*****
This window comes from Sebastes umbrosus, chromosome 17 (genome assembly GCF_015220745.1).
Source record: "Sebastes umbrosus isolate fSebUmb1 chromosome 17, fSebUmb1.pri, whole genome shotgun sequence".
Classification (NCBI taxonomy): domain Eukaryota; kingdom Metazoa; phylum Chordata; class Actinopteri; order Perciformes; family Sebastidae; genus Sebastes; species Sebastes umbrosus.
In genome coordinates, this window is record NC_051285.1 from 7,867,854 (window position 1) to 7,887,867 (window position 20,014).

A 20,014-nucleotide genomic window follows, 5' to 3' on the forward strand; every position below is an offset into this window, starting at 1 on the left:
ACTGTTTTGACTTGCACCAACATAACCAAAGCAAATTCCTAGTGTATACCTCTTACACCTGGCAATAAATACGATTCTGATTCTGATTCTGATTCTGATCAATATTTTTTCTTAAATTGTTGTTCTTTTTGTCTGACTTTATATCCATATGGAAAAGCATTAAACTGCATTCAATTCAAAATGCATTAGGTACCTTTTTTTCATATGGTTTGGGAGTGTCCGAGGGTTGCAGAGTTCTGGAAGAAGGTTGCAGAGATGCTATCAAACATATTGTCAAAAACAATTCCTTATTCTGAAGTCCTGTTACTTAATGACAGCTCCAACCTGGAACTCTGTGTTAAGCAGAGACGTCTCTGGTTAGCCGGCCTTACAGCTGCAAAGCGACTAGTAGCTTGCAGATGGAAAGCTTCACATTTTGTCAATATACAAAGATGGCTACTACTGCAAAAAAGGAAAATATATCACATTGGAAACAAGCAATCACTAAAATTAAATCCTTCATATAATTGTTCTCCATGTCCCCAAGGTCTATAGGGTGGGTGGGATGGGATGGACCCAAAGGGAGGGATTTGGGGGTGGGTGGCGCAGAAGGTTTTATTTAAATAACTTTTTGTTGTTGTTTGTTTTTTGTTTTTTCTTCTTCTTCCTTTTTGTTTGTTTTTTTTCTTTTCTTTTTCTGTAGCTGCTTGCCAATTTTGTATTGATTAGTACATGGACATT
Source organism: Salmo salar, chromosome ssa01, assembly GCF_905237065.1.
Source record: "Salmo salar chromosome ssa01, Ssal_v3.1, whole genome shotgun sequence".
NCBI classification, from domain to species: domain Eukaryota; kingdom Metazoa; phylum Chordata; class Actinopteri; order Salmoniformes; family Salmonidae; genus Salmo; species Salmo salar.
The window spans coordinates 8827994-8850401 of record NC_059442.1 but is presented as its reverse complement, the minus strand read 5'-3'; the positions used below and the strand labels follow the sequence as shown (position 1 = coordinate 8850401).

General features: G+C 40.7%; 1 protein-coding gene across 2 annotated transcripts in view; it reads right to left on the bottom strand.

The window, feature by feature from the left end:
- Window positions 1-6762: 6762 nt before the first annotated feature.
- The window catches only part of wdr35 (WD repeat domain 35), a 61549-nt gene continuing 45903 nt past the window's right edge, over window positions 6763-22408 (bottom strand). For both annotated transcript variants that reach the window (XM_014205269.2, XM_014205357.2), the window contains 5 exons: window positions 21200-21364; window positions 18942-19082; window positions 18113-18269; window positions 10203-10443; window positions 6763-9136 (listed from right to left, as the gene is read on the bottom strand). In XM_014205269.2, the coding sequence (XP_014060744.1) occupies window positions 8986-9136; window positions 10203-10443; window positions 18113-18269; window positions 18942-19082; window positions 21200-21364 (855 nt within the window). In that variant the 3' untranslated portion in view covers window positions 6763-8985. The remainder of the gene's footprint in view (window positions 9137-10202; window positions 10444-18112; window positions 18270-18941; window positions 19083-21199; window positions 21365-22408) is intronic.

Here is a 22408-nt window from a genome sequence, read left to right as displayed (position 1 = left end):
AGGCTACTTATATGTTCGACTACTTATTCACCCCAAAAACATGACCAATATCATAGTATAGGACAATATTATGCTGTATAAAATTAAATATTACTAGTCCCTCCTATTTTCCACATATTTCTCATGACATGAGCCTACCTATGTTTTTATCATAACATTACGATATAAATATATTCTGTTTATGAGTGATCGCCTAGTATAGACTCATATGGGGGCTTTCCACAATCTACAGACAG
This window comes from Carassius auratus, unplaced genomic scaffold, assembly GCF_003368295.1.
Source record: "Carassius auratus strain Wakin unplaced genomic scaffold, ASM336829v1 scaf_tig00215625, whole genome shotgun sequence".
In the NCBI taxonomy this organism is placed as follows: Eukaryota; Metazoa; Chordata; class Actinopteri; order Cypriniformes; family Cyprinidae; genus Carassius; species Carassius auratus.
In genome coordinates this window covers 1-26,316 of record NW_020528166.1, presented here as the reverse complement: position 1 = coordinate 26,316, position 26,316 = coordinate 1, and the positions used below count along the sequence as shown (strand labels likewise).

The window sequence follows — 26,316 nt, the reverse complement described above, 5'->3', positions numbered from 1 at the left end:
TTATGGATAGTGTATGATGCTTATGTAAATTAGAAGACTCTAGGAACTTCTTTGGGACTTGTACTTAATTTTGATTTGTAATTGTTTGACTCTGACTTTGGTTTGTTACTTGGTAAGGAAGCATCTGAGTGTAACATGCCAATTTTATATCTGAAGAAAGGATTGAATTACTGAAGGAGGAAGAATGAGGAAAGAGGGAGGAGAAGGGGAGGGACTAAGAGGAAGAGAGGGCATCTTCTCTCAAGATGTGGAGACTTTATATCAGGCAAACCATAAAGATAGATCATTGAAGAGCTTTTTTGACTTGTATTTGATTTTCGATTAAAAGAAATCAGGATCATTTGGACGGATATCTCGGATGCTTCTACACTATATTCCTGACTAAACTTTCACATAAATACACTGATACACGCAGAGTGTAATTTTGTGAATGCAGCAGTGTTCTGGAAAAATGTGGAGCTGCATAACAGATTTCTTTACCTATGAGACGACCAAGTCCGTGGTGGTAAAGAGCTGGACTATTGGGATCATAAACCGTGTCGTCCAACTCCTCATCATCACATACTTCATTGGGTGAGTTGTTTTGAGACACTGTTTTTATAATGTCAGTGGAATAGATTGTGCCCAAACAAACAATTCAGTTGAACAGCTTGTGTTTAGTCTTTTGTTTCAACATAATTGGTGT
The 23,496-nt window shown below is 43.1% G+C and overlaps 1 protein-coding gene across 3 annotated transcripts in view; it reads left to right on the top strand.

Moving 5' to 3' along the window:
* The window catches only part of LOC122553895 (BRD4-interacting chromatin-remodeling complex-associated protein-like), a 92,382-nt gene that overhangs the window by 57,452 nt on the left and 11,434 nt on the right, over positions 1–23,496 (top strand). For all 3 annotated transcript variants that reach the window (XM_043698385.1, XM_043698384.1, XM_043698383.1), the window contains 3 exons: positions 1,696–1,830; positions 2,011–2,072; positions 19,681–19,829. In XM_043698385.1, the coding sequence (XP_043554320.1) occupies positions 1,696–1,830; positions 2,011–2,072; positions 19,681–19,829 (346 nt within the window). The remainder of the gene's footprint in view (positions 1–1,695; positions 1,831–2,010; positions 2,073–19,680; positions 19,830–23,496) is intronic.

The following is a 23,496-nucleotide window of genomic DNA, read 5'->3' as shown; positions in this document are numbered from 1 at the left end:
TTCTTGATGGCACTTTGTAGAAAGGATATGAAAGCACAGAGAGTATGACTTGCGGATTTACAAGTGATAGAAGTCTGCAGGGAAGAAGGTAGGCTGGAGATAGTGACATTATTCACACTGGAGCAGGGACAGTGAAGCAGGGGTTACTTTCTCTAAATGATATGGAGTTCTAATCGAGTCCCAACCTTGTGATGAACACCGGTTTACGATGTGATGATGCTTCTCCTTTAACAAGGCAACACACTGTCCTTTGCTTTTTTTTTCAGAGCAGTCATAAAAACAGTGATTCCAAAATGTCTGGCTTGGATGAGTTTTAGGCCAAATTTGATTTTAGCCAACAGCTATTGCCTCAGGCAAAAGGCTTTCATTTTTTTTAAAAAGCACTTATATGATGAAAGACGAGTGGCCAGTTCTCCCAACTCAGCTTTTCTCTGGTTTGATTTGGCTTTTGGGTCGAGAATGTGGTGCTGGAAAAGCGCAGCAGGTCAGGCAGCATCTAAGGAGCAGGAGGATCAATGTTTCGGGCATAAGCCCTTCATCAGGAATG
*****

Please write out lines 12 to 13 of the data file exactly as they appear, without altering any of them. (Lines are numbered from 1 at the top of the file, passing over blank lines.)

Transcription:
The window, feature by feature from the left end:
- Window positions 1-6762: 6762 nt before the first annotated feature.